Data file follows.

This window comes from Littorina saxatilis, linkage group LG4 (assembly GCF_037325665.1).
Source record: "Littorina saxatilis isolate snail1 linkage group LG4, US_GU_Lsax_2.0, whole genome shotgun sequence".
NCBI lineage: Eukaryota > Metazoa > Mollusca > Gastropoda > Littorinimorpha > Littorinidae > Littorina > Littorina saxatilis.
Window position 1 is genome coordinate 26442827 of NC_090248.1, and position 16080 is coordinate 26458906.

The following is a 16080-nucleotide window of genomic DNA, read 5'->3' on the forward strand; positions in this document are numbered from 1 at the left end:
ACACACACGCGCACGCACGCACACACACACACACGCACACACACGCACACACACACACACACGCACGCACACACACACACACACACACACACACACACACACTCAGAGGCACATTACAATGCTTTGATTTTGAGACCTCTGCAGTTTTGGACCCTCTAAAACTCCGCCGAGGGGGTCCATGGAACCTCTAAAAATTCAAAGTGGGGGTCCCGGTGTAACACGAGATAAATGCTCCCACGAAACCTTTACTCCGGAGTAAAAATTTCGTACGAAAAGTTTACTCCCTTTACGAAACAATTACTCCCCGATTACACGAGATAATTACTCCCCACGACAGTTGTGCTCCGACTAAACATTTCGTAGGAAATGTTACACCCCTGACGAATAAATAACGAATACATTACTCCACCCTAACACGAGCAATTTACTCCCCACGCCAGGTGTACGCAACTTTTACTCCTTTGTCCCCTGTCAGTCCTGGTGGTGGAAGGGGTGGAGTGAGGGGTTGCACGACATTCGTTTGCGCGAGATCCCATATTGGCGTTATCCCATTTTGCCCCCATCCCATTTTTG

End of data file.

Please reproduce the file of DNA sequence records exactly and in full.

This window comes from Littorina saxatilis, linkage group LG4 (assembly GCF_037325665.1).
Source record: "Littorina saxatilis isolate snail1 linkage group LG4, US_GU_Lsax_2.0, whole genome shotgun sequence".
NCBI lineage: Eukaryota > Metazoa > Mollusca > Gastropoda > Littorinimorpha > Littorinidae > Littorina > Littorina saxatilis.
Window position 1 is genome coordinate 26442827 of NC_090248.1, and position 16080 is coordinate 26458906.

The following is a 16080-nucleotide window of genomic DNA, read 5'->3' on the forward strand; positions in this document are numbered from 1 at the left end:
ACACACACGCGCACGCACGCACACACACACACACGCACACACACGCACACACACACACACACGCACGCACACACACACACACACACACACACACACACACACTCAGAGGCACATTACAATGCTTTGATTTTGAGACCTCTGCAGTTTTGGACCCTCTAAAACTCCGCCGAGGGGGTCCATGGAACCTCTAAAAATTCAAAGTGGGGGTCCCGGTGTAACACGAGATAAATGCTCCCACGAAACCTTTACTCCGGAGTAAAAATTTCGTACGAAAAGTTTACTCCCTTTACGAAACAATTACTCCCCGATTACACGAGATAATTACTCCCCACGACAGTTGTGCTCCGACTAAACATTTCGTAGGAAATGTTACACCCCTGACGAATAAATAACGAATACATTACTCCACCCTAACACGAGCAATTTACTCCCCACGCCAGGTGTACGCAACTTTTACTCCTTTGTCCCCTGTCAGTCCTGGTGGTGGAAGGGGTGGAGTGAGGGGTTGCACGACATTCGTTTGCGCGAGATCCCATATTGGCGTTATCCCATTTTGCCCCCATCCCATTTTTG